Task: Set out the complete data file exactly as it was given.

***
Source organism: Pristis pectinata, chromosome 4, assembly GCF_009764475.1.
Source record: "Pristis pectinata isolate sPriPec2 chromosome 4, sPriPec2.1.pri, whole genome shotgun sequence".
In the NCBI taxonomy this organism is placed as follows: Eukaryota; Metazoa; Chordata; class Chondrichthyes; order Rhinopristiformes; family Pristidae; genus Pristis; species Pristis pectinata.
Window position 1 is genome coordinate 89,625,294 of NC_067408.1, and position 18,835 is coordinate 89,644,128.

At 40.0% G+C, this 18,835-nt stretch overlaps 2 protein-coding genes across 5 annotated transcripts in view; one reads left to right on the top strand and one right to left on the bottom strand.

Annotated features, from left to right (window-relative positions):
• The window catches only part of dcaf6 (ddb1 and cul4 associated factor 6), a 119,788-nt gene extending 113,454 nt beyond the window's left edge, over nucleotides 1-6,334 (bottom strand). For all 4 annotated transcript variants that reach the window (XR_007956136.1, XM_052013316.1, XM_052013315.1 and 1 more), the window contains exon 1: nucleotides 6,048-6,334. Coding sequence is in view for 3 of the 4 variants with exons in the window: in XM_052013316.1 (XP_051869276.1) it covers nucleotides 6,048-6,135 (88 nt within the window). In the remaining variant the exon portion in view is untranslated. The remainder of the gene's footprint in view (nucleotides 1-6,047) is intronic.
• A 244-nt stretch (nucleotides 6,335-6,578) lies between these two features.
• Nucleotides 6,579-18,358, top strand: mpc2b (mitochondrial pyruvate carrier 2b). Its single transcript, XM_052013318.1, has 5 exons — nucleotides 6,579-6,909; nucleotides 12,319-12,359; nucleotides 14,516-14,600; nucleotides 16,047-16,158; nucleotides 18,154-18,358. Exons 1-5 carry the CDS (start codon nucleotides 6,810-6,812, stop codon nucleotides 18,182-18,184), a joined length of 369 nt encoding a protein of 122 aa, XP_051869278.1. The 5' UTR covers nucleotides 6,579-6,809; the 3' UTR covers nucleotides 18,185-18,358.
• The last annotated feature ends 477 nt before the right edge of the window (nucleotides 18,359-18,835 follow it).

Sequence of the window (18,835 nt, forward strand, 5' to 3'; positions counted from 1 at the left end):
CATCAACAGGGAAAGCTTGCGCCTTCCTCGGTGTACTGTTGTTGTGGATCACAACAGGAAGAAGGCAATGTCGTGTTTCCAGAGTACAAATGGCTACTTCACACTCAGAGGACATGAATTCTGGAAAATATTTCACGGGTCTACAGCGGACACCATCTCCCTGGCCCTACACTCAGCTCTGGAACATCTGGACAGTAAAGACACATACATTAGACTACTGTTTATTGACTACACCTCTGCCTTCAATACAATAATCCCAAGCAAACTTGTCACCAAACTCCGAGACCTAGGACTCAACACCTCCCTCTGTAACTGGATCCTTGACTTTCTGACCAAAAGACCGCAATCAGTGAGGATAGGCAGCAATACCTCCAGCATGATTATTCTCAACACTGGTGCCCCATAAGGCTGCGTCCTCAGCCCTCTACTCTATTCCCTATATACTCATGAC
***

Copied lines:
Source organism: Pristis pectinata, chromosome 4, assembly GCF_009764475.1.
Source record: "Pristis pectinata isolate sPriPec2 chromosome 4, sPriPec2.1.pri, whole genome shotgun sequence".
In the NCBI taxonomy this organism is placed as follows: Eukaryota; Metazoa; Chordata; class Chondrichthyes; order Rhinopristiformes; family Pristidae; genus Pristis; species Pristis pectinata.
Window position 1 is genome coordinate 89,625,294 of NC_067408.1, and position 18,835 is coordinate 89,644,128.

At 40.0% G+C, this 18,835-nt stretch overlaps 2 protein-coding genes across 5 annotated transcripts in view; one reads left to right on the top strand and one right to left on the bottom strand.

Annotated features, from left to right (window-relative positions):
• The window catches only part of dcaf6 (ddb1 and cul4 associated factor 6), a 119,788-nt gene extending 113,454 nt beyond the window's left edge, over nucleotides 1-6,334 (bottom strand). For all 4 annotated transcript variants that reach the window (XR_007956136.1, XM_052013316.1, XM_052013315.1 and 1 more), the window contains exon 1: nucleotides 6,048-6,334. Coding sequence is in view for 3 of the 4 variants with exons in the window: in XM_052013316.1 (XP_051869276.1) it covers nucleotides 6,048-6,135 (88 nt within the window). In the remaining variant the exon portion in view is untranslated. The remainder of the gene's footprint in view (nucleotides 1-6,047) is intronic.
• A 244-nt stretch (nucleotides 6,335-6,578) lies between these two features.
• Nucleotides 6,579-18,358, top strand: mpc2b (mitochondrial pyruvate carrier 2b). Its single transcript, XM_052013318.1, has 5 exons — nucleotides 6,579-6,909; nucleotides 12,319-12,359; nucleotides 14,516-14,600; nucleotides 16,047-16,158; nucleotides 18,154-18,358. Exons 1-5 carry the CDS (start codon nucleotides 6,810-6,812, stop codon nucleotides 18,182-18,184), a joined length of 369 nt encoding a protein of 122 aa, XP_051869278.1. The 5' UTR covers nucleotides 6,579-6,809; the 3' UTR covers nucleotides 18,185-18,358.
• The last annotated feature ends 477 nt before the right edge of the window (nucleotides 18,359-18,835 follow it).

Sequence of the window (18,835 nt, forward strand, 5' to 3'; positions counted from 1 at the left end):
CATCAACAGGGAAAGCTTGCGCCTTCCTCGGTGTACTGTTGTTGTGGATCACAACAGGAAGAAGGCAATGTCGTGTTTCCAGAGTACAAATGGCTACTTCACACTCAGAGGACATGAATTCTGGAAAATATTTCACGGGTCTACAGCGGACACCATCTCCCTGGCCCTACACTCAGCTCTGGAACATCTGGACAGTAAAGACACATACATTAGACTACTGTTTATTGACTACACCTCTGCCTTCAATACAATAATCCCAAGCAAACTTGTCACCAAACTCCGAGACCTAGGACTCAACACCTCCCTCTGTAACTGGATCCTTGACTTTCTGACCAAAAGACCGCAATCAGTGAGGATAGGCAGCAATACCTCCAGCATGATTATTCTCAACACTGGTGCCCCATAAGGCTGCGTCCTCAGCCCTCTACTCTATTCCCTATATACTCATGAC